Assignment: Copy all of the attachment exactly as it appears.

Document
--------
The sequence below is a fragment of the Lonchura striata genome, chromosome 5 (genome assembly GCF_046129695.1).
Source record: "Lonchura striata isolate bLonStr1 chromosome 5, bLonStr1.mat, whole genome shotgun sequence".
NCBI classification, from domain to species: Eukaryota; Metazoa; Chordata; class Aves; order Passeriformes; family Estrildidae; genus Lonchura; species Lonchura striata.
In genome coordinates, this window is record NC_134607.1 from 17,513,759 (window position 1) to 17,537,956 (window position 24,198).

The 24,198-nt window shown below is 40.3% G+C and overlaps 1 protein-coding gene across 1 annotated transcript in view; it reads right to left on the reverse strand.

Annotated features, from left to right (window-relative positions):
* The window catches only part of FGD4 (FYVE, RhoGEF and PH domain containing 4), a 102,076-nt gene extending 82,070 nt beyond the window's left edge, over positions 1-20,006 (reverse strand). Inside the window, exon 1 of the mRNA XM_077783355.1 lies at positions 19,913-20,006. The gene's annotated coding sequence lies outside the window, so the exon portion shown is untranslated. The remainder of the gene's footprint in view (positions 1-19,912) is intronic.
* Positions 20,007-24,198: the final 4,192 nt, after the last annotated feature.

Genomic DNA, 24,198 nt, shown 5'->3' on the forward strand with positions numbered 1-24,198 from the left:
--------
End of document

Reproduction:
The sequence below is a fragment of the Lonchura striata genome, chromosome 5 (genome assembly GCF_046129695.1).
Source record: "Lonchura striata isolate bLonStr1 chromosome 5, bLonStr1.mat, whole genome shotgun sequence".
NCBI classification, from domain to species: Eukaryota; Metazoa; Chordata; class Aves; order Passeriformes; family Estrildidae; genus Lonchura; species Lonchura striata.
In genome coordinates, this window is record NC_134607.1 from 17,513,759 (window position 1) to 17,537,956 (window position 24,198).

The 24,198-nt window shown below is 40.3% G+C and overlaps 1 protein-coding gene across 1 annotated transcript in view; it reads right to left on the reverse strand.

Annotated features, from left to right (window-relative positions):
* The window catches only part of FGD4 (FYVE, RhoGEF and PH domain containing 4), a 102,076-nt gene extending 82,070 nt beyond the window's left edge, over positions 1-20,006 (reverse strand). Inside the window, exon 1 of the mRNA XM_077783355.1 lies at positions 19,913-20,006. The gene's annotated coding sequence lies outside the window, so the exon portion shown is untranslated. The remainder of the gene's footprint in view (positions 1-19,912) is intronic.
* Positions 20,007-24,198: the final 4,192 nt, after the last annotated feature.

Genomic DNA, 24,198 nt, shown 5'->3' on the forward strand with positions numbered 1-24,198 from the left: